18/3/1871 - The Paris Commune

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ajjohnstone
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Mar 18 2012 02:37
18/3/1871 - The Paris Commune

Today, the anniversary of the start of the Paris Commune

http://socialismoryourmoneyback.blogspot.com/2012/03/paris-commune.html

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Noa Rodman
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Nov 19 2012 02:11

La Commune de Paris. Actes et Documents.

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Entdinglichung
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Mar 18 2012 16:07
Noa Rodman wrote:
If anyone is familiar with German handwriting, here are some jottings Kautsky made (Jan. 1921) on a book about the Commune, which I want to decipher:

(click to expand the image).

Beneath is my attempt at deciphering it. The places in italic I couldn't solve (and I filled in with gibberish instead). This is my result:

Kautsky wrote:
Inmismus
gegem
Remmium

La Commune de Paris. Actes et Documents.
Épisodes de la Semaine Sanglante. Préface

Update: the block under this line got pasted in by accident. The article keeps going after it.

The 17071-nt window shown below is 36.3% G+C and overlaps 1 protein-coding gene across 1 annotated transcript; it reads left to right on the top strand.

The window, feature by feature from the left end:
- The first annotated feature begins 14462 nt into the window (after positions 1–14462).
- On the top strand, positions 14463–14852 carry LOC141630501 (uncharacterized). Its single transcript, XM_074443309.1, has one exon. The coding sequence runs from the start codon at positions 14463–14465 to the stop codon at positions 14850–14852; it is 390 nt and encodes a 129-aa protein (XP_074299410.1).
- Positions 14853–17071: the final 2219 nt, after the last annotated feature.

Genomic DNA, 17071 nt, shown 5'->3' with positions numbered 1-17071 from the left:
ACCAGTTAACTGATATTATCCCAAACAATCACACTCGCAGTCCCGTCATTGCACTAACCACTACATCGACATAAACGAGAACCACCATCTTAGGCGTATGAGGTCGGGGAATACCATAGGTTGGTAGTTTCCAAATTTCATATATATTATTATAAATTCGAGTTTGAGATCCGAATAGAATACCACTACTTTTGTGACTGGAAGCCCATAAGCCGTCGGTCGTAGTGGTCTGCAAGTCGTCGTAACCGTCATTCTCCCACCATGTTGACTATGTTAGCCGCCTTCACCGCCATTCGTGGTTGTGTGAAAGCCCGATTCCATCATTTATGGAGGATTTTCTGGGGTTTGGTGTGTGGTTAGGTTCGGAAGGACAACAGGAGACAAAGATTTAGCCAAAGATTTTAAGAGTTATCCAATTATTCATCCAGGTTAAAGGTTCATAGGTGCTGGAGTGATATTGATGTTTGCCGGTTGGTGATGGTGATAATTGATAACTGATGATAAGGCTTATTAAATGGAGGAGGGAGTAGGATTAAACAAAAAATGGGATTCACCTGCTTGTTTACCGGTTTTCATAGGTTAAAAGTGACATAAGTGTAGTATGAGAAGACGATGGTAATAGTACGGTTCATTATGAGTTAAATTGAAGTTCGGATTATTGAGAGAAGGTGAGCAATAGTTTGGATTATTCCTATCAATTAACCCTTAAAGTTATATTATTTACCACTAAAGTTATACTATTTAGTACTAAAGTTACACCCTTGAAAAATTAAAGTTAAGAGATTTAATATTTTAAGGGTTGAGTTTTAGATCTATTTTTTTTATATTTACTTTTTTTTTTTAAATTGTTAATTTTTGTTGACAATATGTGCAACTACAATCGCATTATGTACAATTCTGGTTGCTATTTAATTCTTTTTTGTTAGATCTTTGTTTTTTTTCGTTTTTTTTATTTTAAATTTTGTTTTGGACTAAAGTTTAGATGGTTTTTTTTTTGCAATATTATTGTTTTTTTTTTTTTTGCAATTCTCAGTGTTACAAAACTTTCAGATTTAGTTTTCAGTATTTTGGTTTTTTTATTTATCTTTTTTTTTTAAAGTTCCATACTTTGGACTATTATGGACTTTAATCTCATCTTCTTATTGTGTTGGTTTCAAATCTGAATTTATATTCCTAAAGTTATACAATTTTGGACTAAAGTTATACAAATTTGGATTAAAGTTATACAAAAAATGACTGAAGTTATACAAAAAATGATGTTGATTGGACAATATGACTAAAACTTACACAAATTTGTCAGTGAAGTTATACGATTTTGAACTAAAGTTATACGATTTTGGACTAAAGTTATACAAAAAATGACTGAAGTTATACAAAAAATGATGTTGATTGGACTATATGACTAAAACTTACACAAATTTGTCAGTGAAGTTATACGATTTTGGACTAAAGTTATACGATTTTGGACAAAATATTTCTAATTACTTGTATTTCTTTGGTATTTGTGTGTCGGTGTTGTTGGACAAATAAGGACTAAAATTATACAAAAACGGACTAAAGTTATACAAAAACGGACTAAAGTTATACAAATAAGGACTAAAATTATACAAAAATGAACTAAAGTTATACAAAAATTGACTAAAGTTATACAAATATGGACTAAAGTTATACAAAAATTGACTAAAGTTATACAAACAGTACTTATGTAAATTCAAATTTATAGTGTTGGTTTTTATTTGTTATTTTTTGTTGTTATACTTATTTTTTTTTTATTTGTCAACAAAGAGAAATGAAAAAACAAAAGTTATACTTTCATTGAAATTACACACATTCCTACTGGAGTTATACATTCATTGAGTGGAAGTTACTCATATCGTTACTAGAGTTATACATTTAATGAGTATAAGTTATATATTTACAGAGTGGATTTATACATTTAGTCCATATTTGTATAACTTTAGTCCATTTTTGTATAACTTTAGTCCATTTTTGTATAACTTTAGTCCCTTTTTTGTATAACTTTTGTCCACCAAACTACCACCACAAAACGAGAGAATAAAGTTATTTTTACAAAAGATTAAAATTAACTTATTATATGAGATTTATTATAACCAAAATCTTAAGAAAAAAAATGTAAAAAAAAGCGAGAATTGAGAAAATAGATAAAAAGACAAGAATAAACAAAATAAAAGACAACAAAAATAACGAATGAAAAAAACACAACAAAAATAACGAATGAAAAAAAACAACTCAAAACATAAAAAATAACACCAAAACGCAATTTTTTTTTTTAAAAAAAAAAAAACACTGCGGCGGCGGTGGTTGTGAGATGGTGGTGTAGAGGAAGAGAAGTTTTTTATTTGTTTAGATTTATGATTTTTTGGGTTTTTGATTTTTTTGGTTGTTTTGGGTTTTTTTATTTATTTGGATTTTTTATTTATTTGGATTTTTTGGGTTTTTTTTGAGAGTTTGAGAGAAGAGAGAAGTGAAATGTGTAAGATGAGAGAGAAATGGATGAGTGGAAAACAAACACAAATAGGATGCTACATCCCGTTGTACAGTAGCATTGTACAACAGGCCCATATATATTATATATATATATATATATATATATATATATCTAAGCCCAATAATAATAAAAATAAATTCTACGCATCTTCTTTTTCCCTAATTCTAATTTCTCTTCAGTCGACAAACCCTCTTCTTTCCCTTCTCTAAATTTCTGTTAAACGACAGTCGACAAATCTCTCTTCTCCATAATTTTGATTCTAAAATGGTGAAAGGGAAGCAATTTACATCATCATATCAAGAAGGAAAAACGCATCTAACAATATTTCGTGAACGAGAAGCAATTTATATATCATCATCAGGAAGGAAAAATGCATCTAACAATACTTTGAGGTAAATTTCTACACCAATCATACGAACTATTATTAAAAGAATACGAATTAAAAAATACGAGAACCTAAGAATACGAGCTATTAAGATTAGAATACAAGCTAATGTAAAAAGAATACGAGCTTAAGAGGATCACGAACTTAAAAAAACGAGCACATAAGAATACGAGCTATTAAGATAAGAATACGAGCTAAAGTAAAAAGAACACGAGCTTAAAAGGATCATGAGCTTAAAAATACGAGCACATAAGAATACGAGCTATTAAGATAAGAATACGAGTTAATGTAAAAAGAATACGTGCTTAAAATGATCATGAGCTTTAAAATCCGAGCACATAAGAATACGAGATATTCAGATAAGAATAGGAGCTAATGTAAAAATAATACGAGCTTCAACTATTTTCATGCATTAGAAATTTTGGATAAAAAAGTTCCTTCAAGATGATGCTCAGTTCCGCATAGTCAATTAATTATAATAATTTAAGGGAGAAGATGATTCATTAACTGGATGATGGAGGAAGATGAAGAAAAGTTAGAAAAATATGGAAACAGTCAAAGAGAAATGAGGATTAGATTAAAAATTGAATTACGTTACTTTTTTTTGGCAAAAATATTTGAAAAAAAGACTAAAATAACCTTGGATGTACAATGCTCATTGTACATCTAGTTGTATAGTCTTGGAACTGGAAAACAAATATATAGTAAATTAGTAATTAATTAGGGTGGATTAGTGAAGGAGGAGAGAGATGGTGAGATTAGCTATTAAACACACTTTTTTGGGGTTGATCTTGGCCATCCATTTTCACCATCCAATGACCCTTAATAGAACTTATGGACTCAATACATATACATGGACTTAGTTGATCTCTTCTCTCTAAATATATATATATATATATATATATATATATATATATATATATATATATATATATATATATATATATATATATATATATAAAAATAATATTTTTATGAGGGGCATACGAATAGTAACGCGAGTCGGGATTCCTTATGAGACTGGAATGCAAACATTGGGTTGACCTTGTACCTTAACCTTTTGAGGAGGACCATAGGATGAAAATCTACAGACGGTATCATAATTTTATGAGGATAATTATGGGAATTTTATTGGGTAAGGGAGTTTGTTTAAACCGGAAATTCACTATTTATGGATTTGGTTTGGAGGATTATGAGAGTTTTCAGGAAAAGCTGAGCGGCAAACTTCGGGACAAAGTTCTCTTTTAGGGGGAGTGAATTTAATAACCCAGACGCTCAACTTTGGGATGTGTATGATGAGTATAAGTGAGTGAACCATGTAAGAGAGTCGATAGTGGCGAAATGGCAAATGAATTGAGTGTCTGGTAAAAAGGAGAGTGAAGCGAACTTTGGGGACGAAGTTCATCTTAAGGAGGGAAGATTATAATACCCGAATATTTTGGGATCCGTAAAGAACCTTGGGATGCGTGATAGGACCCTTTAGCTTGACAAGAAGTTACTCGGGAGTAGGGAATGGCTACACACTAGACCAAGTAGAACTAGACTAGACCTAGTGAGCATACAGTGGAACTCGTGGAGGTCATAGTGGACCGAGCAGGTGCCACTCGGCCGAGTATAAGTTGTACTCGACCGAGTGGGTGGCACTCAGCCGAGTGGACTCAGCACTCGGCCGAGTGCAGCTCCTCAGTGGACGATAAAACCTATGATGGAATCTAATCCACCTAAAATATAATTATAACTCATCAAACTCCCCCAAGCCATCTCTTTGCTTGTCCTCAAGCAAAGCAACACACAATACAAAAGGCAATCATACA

de G. Zinoviev. Editions de l'Internationale
Communiste. N.44. Petrograd 1920.
Vorwort datiert 2. Juin 1920.

Uvofffrmkaft orschuss cubzingen aus den
buch C. [Camille] Pelletan über die Commune, in deren
die blutigen Maiwoche dargestellt wird. Cui Ziflusfs
G. inbuiskiPung begin liwersall der Verfa
sser:
,,La Troisième République bourgeoise s'est fondée
sur ce charnier, avec le concours du
boucher Gallifet, comme la Deuxième s'était fondée
en 1848 sur les tas des cadavres amoncelés
dans les Faubourgs travailleurs par le bourreau
Cavaignac.
Telles sont les nobles origines des Républiques
bourgeoises.” [V.-S. La Terreur blanche après la défaite de la Commune, p.60]
Also Abscheu gegen blutvergiessen! Aber wie
tut das denken.
Man braucht nur statt Republique bourgeoise
Republique des Sowjets zu setzen, und der heutigen
zustand ist charakterisiert.
Mrof inzhi Klunsgsunfuam lifu Ohnhe wift di hsiyal.
Republik, frochl jaden geslitfiffare Pruff. Viasd im
allgemeines Gesetz.

I also don't know who this V. -S. author is whom Kautsky quotes. It's perhaps a Russian historian or French communist. Can anyone help?

I'll have a look

Anarcho
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Mar 20 2012 15:45

Interesting article. A few comments....

Quote:
The Commune impressed itself upon Marx and Engels for its ultra-democratic features - non-hierarchical, the use of revocable delegates, etc.

To quote Proudhon from March 1848:

Quote:
The choice of talents, the imperative mandate [mandate impertif], and permanent revocability are the most immediate and incontestable consequences of the electoral principle. It is the inevitable program of all democracy. (Property is Theft!, p. 273)

This influence is reflected in other aspects of the Commune praised by Marx...

Quote:
The Council members (who were not "representatives" but delegates, subject in theory to immediate recall by their electors) were expected to carry out many executive and military functions as well as their legislative ones.